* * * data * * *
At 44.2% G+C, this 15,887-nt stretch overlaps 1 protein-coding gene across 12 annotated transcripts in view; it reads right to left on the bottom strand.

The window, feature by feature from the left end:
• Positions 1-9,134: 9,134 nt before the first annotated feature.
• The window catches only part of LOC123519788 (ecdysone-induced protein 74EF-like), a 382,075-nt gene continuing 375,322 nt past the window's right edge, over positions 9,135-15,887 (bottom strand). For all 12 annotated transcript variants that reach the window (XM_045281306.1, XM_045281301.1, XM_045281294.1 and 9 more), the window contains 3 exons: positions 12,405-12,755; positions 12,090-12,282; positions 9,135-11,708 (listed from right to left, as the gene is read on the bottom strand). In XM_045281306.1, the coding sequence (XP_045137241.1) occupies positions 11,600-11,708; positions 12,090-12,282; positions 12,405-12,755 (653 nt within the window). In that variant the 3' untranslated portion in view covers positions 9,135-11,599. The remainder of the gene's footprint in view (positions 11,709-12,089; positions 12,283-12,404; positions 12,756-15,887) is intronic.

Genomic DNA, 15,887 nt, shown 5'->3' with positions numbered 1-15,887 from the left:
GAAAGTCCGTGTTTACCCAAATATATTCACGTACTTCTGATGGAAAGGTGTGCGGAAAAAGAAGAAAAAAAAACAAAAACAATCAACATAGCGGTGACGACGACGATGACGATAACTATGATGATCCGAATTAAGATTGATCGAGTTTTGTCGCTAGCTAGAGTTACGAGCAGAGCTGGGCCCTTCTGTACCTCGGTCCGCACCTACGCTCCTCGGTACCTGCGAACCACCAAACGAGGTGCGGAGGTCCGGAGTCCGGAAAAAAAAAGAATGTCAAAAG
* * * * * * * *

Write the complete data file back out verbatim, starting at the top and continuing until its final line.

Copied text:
At 44.2% G+C, this 15,887-nt stretch overlaps 1 protein-coding gene across 12 annotated transcripts in view; it reads right to left on the bottom strand.

The window, feature by feature from the left end:
• Positions 1-9,134: 9,134 nt before the first annotated feature.
• The window catches only part of LOC123519788 (ecdysone-induced protein 74EF-like), a 382,075-nt gene continuing 375,322 nt past the window's right edge, over positions 9,135-15,887 (bottom strand). For all 12 annotated transcript variants that reach the window (XM_045281306.1, XM_045281301.1, XM_045281294.1 and 9 more), the window contains 3 exons: positions 12,405-12,755; positions 12,090-12,282; positions 9,135-11,708 (listed from right to left, as the gene is read on the bottom strand). In XM_045281306.1, the coding sequence (XP_045137241.1) occupies positions 11,600-11,708; positions 12,090-12,282; positions 12,405-12,755 (653 nt within the window). In that variant the 3' untranslated portion in view covers positions 9,135-11,599. The remainder of the gene's footprint in view (positions 11,709-12,089; positions 12,283-12,404; positions 12,756-15,887) is intronic.

Genomic DNA, 15,887 nt, shown 5'->3' with positions numbered 1-15,887 from the left:
GAAAGTCCGTGTTTACCCAAATATATTCACGTACTTCTGATGGAAAGGTGTGCGGAAAAAGAAGAAAAAAAAACAAAAACAATCAACATAGCGGTGACGACGACGATGACGATAACTATGATGATCCGAATTAAGATTGATCGAGTTTTGTCGCTAGCTAGAGTTACGAGCAGAGCTGGGCCCTTCTGTACCTCGGTCCGCACCTACGCTCCTCGGTACCTGCGAACCACCAAACGAGGTGCGGAGGTCCGGAGTCCGGAAAAAAAAAGAATGTCAAAAG